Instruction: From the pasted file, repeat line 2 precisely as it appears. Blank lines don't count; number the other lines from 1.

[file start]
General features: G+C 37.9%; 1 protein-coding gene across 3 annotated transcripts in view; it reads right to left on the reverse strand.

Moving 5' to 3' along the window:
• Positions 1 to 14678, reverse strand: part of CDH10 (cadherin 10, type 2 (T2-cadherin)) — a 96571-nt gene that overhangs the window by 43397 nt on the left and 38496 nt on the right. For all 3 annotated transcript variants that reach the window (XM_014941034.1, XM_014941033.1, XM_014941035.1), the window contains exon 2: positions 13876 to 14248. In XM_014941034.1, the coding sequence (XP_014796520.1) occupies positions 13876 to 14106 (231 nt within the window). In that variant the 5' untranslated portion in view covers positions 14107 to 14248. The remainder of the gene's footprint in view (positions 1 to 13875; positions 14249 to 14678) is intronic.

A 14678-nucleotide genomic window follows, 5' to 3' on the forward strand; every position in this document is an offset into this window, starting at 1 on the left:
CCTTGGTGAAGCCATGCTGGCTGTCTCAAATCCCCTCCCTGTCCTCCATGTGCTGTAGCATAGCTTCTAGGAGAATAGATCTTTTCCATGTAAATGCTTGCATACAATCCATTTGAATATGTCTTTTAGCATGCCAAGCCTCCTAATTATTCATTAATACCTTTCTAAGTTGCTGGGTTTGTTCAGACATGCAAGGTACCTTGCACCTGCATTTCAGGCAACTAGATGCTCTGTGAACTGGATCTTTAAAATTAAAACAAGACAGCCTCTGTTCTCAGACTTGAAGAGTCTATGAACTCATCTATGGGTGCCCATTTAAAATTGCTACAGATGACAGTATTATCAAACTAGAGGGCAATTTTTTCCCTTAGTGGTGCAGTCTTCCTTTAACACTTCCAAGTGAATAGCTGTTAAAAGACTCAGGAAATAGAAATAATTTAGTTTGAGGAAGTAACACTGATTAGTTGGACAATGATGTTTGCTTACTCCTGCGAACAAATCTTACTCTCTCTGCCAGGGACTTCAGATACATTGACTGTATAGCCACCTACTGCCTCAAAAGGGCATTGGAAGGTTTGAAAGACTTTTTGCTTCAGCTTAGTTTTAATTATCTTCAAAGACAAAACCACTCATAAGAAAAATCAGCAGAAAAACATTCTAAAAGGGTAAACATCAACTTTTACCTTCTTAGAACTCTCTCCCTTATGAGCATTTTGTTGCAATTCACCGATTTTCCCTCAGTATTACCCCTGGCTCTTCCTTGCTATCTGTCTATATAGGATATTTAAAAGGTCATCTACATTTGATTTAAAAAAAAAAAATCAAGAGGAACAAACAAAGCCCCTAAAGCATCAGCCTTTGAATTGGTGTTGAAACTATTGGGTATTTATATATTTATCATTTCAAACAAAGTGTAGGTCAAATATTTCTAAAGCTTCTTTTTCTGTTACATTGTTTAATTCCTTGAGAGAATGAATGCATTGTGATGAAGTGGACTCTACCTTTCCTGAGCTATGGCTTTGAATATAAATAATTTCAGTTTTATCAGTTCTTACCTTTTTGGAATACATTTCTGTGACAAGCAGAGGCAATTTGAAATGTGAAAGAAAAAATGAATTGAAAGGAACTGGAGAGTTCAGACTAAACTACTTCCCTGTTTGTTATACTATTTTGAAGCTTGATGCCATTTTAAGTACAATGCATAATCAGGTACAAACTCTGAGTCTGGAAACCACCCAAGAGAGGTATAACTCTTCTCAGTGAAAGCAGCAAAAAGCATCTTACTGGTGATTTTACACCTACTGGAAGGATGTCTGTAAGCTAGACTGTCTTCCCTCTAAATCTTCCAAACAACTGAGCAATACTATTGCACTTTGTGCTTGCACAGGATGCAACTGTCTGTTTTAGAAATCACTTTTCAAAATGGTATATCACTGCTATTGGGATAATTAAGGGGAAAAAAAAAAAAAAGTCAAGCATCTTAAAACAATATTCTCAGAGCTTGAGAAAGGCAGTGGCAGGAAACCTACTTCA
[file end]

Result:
Moving 5' to 3' along the window: